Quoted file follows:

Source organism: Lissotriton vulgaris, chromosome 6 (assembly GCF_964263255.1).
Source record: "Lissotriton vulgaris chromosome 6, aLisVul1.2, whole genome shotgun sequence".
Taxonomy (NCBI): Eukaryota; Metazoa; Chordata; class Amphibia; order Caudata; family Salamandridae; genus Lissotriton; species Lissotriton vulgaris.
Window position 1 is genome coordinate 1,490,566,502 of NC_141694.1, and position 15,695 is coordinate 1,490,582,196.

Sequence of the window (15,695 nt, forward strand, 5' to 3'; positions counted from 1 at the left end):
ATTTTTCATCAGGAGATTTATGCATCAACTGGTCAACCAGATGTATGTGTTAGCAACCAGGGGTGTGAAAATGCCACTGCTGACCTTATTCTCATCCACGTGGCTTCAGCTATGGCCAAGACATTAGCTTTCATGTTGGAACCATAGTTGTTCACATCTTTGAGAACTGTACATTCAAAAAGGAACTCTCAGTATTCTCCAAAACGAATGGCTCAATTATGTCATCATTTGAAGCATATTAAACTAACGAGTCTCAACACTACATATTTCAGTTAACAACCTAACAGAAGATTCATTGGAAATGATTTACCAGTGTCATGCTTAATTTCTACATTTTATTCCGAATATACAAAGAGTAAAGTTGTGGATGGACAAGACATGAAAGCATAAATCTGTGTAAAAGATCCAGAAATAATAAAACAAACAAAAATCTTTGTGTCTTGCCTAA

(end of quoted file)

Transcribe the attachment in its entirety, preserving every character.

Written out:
Source organism: Lissotriton vulgaris, chromosome 6 (assembly GCF_964263255.1).
Source record: "Lissotriton vulgaris chromosome 6, aLisVul1.2, whole genome shotgun sequence".
Taxonomy (NCBI): Eukaryota; Metazoa; Chordata; class Amphibia; order Caudata; family Salamandridae; genus Lissotriton; species Lissotriton vulgaris.
Window position 1 is genome coordinate 1,490,566,502 of NC_141694.1, and position 15,695 is coordinate 1,490,582,196.

Sequence of the window (15,695 nt, forward strand, 5' to 3'; positions counted from 1 at the left end):
ATTTTTCATCAGGAGATTTATGCATCAACTGGTCAACCAGATGTATGTGTTAGCAACCAGGGGTGTGAAAATGCCACTGCTGACCTTATTCTCATCCACGTGGCTTCAGCTATGGCCAAGACATTAGCTTTCATGTTGGAACCATAGTTGTTCACATCTTTGAGAACTGTACATTCAAAAAGGAACTCTCAGTATTCTCCAAAACGAATGGCTCAATTATGTCATCATTTGAAGCATATTAAACTAACGAGTCTCAACACTACATATTTCAGTTAACAACCTAACAGAAGATTCATTGGAAATGATTTACCAGTGTCATGCTTAATTTCTACATTTTATTCCGAATATACAAAGAGTAAAGTTGTGGATGGACAAGACATGAAAGCATAAATCTGTGTAAAAGATCCAGAAATAATAAAACAAACAAAAATCTTTGTGTCTTGCCTAA